Michigan Church Allowing Marijuana Use to Hold First Service

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LANSING, Mich. (AP) — A nondenominational church seeking to combat stigmas associated with marijuana use has scheduled its inaugural service.

The Lansing State Journal reports that the First Church of Logic and Reason will have its first service Sunday at the Lansing Herbal Farmers Market.

The service will be led by 34-year-old Jeremy Hall, an ordained minister and state-licensed medical marijuana patient.

Michigan voters approved marijuana use for some chronic medical conditions in 2008.

Hall said he wants to have weekly services and provide a space where people can be spiritual, but also feel safe to take any of their medications. According to Hall, marijuana can be a part of a religious experience because it can help those in pain and create a sense of belonging.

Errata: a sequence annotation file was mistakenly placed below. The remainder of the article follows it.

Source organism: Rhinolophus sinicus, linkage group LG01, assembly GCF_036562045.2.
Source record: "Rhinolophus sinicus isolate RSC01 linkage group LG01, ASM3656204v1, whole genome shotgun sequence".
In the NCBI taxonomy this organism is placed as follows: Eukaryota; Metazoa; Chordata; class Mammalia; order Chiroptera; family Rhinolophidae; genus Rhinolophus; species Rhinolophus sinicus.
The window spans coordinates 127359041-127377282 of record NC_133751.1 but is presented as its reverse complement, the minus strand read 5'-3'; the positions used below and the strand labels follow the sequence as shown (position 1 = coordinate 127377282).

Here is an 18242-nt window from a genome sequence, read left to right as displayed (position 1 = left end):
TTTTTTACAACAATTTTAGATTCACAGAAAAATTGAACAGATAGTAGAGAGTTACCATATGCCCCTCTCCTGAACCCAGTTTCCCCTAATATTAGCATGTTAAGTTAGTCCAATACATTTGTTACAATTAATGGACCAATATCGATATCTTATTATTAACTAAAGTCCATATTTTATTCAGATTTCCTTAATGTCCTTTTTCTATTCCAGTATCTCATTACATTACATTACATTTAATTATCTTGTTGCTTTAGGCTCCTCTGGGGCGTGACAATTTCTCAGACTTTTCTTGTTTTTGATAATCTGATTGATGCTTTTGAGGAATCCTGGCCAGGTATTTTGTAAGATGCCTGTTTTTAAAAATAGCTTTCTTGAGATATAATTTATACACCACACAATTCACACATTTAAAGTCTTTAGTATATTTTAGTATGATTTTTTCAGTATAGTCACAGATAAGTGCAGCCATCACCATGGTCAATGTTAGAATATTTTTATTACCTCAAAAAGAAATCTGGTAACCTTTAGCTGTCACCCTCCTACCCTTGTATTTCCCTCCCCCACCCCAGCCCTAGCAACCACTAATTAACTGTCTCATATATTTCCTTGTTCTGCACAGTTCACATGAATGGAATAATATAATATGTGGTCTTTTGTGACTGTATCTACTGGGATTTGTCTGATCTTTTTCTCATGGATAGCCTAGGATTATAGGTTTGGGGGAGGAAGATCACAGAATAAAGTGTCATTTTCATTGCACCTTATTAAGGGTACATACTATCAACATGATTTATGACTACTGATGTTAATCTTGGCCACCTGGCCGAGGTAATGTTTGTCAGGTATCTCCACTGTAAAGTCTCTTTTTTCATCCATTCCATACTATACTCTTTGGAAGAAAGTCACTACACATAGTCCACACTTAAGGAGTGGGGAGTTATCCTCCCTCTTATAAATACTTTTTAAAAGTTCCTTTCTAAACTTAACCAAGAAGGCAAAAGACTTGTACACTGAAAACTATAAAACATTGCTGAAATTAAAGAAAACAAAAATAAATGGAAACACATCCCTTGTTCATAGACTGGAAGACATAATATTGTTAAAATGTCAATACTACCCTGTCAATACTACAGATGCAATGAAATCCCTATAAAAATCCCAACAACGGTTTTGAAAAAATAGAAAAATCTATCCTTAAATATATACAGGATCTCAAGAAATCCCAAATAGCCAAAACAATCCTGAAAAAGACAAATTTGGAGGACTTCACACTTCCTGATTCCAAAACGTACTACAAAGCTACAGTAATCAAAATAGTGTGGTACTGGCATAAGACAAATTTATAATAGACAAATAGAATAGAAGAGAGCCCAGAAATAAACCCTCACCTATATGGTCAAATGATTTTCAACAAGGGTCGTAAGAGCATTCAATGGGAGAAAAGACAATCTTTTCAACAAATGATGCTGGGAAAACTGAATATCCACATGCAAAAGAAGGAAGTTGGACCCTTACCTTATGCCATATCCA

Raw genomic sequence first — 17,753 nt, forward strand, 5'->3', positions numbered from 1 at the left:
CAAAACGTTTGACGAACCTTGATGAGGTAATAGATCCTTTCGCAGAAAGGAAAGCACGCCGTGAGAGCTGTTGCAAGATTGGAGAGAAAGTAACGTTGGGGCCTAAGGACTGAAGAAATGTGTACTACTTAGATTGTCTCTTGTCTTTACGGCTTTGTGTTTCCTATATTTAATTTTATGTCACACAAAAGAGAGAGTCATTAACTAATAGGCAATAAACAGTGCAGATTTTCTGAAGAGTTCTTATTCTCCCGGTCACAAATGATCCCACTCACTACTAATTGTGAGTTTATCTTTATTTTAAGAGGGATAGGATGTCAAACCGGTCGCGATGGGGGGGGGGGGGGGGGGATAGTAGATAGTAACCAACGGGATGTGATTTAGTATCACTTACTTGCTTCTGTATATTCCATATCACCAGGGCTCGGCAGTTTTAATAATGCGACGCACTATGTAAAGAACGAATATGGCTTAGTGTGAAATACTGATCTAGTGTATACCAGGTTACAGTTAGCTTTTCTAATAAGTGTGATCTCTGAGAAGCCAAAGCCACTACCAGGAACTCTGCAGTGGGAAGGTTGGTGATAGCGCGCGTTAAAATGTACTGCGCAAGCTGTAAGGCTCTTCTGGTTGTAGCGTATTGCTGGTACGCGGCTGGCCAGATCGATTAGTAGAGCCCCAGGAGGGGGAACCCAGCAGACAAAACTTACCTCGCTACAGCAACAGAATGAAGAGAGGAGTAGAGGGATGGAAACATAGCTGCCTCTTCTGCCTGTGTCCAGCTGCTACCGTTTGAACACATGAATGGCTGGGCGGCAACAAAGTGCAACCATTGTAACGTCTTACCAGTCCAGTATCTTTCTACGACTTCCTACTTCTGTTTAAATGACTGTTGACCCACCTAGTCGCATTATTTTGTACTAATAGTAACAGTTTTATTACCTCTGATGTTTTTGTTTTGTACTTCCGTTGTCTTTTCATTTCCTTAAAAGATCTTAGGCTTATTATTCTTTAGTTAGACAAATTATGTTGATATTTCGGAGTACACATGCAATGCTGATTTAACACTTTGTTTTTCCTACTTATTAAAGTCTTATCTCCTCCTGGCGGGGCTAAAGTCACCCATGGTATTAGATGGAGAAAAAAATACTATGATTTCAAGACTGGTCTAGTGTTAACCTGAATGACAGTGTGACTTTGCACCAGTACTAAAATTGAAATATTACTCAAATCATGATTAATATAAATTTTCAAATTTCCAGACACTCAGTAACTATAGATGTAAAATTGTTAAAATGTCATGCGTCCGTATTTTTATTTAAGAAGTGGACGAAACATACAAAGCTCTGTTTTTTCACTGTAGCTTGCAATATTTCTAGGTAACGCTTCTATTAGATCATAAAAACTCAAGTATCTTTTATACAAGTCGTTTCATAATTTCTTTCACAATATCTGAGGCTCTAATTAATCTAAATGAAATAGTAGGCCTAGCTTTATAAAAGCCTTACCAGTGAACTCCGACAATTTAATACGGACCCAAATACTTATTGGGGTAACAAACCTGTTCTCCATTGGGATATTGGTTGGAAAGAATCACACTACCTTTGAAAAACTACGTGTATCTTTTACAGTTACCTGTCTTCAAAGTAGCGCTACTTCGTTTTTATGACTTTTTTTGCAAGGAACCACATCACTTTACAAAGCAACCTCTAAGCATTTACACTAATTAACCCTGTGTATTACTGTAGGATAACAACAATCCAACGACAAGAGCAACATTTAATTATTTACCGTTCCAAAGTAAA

“If they also feel cannabis is part of their spirituality, they can combine the two in a safe environment,” Hall said.

Hall encourages medical marijuana users and nonusers to visit the place of worship. He expects about 40 people to show up to the first service.

According to Hall, Lansing is the perfect place for the church since it has shown support for medical marijuana use and dispensaries.

In 2013, voters in Lansing passed a City Charter amendment that says nothing in the city’s Code of Ordinances applies to use, possession or transfer of less than one ounce of marijuana on private person who is at least 21.

Since the service will be held on private property, Hall does not expect any problems or abuse of city rules and regulations.

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